In July 2002, President Bush unveiled his "Clear Skies Initiative."
Environmentalists denounced the move as a smokescreen for more pollution.
In May 2001 the Bush Administration suspended new arsenic-in-tap-water standards, which would have lowered the amount of arsenic in drinking water. The regulations, 25 years in the planning, would have reduced cancer rates and brought the United States in line with the water-purity standards of the rest of the developed world.
Environmental Protection Agency
Agency director Christine Todd Whitman claims to be one of the few true environmentalists in the Bush Administration.
But she has also been snared in a conflict-of-interest scandal.
On Aug 22, 2002, Bush announced his Healthy Forests Initiative to increase timber sales by curtailing or eliminating administrative appeals and lawsuits. It also proposes legislation to authorize use of long-term "stewardship contracts" for fuels treatments and restoration projects.
Predictably, environmentalists have criticized the initiative as yet another attempt by the administration to aid business at the expense of the environment.
Bush Abandons Fuel Efficiency For New Technology.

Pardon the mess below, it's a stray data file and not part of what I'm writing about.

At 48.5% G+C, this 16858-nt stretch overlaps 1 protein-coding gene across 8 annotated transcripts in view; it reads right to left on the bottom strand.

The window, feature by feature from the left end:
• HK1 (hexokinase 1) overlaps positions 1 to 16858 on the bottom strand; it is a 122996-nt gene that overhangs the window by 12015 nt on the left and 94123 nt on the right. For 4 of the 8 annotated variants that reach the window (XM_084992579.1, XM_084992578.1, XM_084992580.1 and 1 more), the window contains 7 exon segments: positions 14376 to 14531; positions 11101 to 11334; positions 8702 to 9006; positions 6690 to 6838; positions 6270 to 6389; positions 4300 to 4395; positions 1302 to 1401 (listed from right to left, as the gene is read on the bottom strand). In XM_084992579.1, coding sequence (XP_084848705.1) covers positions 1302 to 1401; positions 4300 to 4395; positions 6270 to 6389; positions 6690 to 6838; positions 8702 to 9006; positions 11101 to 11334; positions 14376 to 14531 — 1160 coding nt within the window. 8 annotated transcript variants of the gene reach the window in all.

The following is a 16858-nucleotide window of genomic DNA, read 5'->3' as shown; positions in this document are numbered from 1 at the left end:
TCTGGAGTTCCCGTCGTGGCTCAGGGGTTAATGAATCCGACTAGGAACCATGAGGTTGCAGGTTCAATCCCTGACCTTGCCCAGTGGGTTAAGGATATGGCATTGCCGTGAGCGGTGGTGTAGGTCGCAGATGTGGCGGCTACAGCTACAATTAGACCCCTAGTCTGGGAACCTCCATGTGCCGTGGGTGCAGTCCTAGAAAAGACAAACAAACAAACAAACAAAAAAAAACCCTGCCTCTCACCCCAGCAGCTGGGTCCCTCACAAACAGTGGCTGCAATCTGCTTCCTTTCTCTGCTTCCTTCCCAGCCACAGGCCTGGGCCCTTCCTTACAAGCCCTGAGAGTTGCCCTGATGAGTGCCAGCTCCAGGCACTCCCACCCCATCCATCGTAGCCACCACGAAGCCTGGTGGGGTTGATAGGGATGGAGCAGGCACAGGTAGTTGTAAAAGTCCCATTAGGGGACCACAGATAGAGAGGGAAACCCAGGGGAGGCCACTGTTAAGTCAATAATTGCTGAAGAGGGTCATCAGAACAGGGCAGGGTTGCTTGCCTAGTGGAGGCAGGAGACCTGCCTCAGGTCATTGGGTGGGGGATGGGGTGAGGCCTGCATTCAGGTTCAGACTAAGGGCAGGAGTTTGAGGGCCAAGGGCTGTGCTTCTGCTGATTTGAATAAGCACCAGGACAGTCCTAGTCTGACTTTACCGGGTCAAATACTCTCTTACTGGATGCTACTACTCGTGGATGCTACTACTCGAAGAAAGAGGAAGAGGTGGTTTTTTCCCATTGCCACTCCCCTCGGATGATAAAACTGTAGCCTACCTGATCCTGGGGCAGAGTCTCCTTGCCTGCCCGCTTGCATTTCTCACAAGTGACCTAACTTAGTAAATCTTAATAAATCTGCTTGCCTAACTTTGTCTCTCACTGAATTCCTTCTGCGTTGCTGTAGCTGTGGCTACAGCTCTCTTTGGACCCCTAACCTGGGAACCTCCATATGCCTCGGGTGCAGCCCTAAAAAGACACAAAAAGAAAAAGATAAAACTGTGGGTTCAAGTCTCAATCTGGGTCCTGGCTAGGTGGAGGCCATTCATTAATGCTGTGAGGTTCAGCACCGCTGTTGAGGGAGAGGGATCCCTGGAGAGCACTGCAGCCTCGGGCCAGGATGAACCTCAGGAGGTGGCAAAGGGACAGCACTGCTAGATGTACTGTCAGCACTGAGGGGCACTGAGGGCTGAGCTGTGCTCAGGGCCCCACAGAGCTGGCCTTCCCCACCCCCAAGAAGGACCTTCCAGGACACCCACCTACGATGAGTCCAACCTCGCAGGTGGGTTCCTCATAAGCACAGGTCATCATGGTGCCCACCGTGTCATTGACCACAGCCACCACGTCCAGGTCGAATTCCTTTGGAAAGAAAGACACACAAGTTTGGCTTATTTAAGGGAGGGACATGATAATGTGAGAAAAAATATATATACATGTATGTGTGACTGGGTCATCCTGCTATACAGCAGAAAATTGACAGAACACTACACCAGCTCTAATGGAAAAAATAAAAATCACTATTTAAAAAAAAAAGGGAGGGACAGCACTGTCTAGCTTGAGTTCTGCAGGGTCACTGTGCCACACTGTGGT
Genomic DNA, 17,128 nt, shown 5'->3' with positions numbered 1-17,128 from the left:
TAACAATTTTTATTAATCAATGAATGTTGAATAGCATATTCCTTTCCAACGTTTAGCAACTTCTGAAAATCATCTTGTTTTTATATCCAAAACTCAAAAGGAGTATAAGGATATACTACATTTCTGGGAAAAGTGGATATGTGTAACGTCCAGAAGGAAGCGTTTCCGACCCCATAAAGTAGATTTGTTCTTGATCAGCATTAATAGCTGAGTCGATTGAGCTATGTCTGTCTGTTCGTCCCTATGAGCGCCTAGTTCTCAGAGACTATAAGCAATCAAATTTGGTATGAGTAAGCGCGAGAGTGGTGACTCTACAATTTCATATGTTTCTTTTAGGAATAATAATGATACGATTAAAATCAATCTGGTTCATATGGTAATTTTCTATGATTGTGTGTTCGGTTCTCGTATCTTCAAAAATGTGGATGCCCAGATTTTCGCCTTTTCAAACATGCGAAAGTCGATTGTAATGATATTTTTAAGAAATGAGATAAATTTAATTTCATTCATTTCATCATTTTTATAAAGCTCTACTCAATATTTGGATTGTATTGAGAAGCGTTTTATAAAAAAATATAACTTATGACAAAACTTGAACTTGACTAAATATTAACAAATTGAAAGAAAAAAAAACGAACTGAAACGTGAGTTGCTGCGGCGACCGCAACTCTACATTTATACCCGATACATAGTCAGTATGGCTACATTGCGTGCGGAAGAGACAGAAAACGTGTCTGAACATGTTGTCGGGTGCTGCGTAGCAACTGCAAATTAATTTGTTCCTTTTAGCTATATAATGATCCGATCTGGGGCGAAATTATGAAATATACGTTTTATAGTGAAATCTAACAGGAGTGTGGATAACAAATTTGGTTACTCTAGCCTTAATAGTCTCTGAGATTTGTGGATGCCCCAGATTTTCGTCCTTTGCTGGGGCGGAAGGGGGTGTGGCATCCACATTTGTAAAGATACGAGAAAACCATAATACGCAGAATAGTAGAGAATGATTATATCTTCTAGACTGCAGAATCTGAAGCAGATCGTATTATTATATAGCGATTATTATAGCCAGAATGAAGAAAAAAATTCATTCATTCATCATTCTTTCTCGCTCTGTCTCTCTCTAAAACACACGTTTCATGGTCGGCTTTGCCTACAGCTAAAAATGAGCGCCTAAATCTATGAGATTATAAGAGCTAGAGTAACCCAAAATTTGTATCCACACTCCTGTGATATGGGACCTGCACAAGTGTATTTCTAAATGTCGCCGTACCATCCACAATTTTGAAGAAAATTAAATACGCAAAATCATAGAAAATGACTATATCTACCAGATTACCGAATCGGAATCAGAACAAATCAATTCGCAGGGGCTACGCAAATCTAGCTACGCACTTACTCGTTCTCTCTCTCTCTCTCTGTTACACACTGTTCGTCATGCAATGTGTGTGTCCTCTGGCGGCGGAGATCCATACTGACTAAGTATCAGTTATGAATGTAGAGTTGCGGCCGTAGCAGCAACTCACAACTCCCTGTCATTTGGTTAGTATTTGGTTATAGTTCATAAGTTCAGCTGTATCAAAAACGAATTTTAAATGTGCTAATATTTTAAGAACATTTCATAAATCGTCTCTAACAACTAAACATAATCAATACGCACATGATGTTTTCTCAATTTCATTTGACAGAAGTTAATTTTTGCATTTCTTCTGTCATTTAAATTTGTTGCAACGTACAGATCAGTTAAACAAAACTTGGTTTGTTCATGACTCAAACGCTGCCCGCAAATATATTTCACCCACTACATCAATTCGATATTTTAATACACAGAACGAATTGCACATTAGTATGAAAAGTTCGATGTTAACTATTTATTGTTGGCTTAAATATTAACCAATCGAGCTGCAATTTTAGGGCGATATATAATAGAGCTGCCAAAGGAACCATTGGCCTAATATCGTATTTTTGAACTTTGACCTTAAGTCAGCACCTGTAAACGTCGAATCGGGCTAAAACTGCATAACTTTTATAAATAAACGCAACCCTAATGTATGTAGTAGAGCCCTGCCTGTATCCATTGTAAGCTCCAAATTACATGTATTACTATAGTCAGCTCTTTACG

Bush tax cut proposal would give business owners who buy huge-assed SUVs a 50 percent increase in deduction.
Detroit Project Tell Detroit their gas-guzzlers help terrorists buy guns.
Bush pulled out of the Kyoto Protocol (global warming) and dropped his earlier plan to regulate carbon dioxide as a pollutant. Both actions save the energy industry astounding sums of money.
National Energy Policy
Bush's National Energy Policy, developed in consultation with industry, included many proposals that would boost energy companies: drilling in the Arctic National wildlife refuge, expanded petroleum and electricity transmission and tax incentives for producing alternative fuels. The policy has been controversial and scandal-tinged, to say the least.
Last year the Democratic-led U.S. Senate defeated Bush's proposal to let oil companies drill in the Arctic National Wildlife Refuge. But he'll be back!
Bush has slashed funds for the Superfund cleanup program and wants to shift the funding burden from corporate polluters to taxpayers for what's left of the program.
When it comes to eco-issues, Bush draws his guiding principles from a pair of conservative think tanks: the Montana-based Political Economy Research Center and Washington, D.C.'s Reason Foundation. The biggest environmental problem facing the United States, according to the published treatises of the groups, is too much federal regulation. The solution? Jettison national environmental laws. Quit prosecuting corporate polluters. Make local authorities handle environmental matters.
Bush Plan Could Take Much of the Wild Out of Wilderness
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